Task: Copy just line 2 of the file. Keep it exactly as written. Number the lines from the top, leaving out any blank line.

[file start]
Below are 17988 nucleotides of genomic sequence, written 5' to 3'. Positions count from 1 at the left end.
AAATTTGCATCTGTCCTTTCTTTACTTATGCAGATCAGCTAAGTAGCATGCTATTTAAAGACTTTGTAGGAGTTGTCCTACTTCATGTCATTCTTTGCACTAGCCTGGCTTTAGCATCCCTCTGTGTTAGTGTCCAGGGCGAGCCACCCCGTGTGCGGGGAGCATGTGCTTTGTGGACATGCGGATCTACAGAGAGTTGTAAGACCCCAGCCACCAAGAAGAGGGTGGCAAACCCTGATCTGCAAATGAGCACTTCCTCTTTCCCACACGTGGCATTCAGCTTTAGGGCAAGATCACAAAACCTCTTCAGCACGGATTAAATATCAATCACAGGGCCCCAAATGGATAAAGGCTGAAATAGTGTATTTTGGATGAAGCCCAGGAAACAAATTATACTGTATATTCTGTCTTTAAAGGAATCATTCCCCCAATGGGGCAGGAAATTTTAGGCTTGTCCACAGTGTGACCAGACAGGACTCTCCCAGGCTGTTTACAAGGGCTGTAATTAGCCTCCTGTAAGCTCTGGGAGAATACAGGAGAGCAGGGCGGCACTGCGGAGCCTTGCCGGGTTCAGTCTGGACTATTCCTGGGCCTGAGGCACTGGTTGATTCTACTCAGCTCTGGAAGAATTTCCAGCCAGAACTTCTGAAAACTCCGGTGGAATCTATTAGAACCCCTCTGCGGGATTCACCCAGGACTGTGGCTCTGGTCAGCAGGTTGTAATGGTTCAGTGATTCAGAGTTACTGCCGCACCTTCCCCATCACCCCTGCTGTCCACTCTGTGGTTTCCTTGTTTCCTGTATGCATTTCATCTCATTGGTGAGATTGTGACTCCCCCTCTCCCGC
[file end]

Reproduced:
AAATTTGCATCTGTCCTTTCTTTACTTATGCAGATCAGCTAAGTAGCATGCTATTTAAAGACTTTGTAGGAGTTGTCCTACTTCATGTCATTCTTTGCACTAGCCTGGCTTTAGCATCCCTCTGTGTTAGTGTCCAGGGCGAGCCACCCCGTGTGCGGGGAGCATGTGCTTTGTGGACATGCGGATCTACAGAGAGTTGTAAGACCCCAGCCACCAAGAAGAGGGTGGCAAACCCTGATCTGCAAATGAGCACTTCCTCTTTCCCACACGTGGCATTCAGCTTTAGGGCAAGATCACAAAACCTCTTCAGCACGGATTAAATATCAATCACAGGGCCCCAAATGGATAAAGGCTGAAATAGTGTATTTTGGATGAAGCCCAGGAAACAAATTATACTGTATATTCTGTCTTTAAAGGAATCATTCCCCCAATGGGGCAGGAAATTTTAGGCTTGTCCACAGTGTGACCAGACAGGACTCTCCCAGGCTGTTTACAAGGGCTGTAATTAGCCTCCTGTAAGCTCTGGGAGAATACAGGAGAGCAGGGCGGCACTGCGGAGCCTTGCCGGGTTCAGTCTGGACTATTCCTGGGCCTGAGGCACTGGTTGATTCTACTCAGCTCTGGAAGAATTTCCAGCCAGAACTTCTGAAAACTCCGGTGGAATCTATTAGAACCCCTCTGCGGGATTCACCCAGGACTGTGGCTCTGGTCAGCAGGTTGTAATGGTTCAGTGATTCAGAGTTACTGCCGCACCTTCCCCATCACCCCTGCTGTCCACTCTGTGGTTTCCTTGTTTCCTGTATGCATTTCATCTCATTGGTGAGATTGTGACTCCCCCTCTCCCGC